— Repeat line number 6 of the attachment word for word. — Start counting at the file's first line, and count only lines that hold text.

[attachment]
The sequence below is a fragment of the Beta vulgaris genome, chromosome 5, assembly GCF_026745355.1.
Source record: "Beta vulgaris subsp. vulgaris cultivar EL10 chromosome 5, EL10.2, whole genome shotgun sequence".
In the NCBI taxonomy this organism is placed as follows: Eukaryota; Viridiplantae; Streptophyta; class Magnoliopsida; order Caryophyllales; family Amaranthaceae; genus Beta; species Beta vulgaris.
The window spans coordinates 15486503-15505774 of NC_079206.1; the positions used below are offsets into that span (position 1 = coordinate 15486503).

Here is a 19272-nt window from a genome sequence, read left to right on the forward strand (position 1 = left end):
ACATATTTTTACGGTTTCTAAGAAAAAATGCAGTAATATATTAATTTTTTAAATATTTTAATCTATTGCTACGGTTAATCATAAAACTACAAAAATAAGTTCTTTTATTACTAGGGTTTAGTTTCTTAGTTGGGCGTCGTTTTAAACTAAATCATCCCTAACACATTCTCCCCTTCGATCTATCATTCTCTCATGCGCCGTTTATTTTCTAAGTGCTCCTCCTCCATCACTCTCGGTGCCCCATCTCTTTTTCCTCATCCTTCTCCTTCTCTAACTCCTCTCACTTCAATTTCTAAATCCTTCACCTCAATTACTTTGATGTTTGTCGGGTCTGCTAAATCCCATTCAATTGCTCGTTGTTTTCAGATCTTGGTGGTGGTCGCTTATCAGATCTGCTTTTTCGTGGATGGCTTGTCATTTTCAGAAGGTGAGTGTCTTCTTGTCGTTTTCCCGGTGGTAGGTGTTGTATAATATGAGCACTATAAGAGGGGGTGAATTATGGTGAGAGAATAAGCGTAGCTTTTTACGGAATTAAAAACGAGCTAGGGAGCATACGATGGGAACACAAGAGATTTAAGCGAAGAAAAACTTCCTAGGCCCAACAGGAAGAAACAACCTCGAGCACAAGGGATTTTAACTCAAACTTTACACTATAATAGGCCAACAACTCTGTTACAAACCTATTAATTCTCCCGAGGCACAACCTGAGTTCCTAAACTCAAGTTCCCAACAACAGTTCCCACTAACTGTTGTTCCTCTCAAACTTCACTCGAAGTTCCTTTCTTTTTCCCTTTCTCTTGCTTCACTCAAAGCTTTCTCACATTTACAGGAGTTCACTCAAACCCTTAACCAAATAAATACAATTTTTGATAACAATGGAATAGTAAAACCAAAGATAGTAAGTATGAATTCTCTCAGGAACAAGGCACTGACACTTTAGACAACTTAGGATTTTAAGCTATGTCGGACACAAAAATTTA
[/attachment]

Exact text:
ACATATTTTTACGGTTTCTAAGAAAAAATGCAGTAATATATTAATTTTTTAAATATTTTAATCTATTGCTACGGTTAATCATAAAACTACAAAAATAAGTTCTTTTATTACTAGGGTTTAGTTTCTTAGTTGGGCGTCGTTTTAAACTAAATCATCCCTAACACATTCTCCCCTTCGATCTATCATTCTCTCATGCGCCGTTTATTTTCTAAGTGCTCCTCCTCCATCACTCTCGGTGCCCCATCTCTTTTTCCTCATCCTTCTCCTTCTCTAACTCCTCTCACTTCAATTTCTAAATCCTTCACCTCAATTACTTTGATGTTTGTCGGGTCTGCTAAATCCCATTCAATTGCTCGTTGTTTTCAGATCTTGGTGGTGGTCGCTTATCAGATCTGCTTTTTCGTGGATGGCTTGTCATTTTCAGAAGGTGAGTGTCTTCTTGTCGTTTTCCCGGTGGTAGGTGTTGTATAATATGAGCACTATAAGAGGGGGTGAATTATGGTGAGAGAATAAGCGTAGCTTTTTACGGAATTAAAAACGAGCTAGGGAGCATACGATGGGAACACAAGAGATTTAAGCGAAGAAAAACTTCCTAGGCCCAACAGGAAGAAACAACCTCGAGCACAAGGGATTTTAACTCAAACTTTACACTATAATAGGCCAACAACTCTGTTACAAACCTATTAATTCTCCCGAGGCACAACCTGAGTTCCTAAACTCAAGTTCCCAACAACAGTTCCCACTAACTGTTGTTCCTCTCAAACTTCACTCGAAGTTCCTTTCTTTTTCCCTTTCTCTTGCTTCACTCAAAGCTTTCTCACATTTACAGGAGTTCACTCAAACCCTTAACCAAATAAATACAATTTTTGATAACAATGGAATAGTAAAACCAAAGATAGTAAGTATGAATTCTCTCAGGAACAAGGCACTGACACTTTAGACAACTTAGGATTTTAAGCTATGTCGGACACAAAAATTTA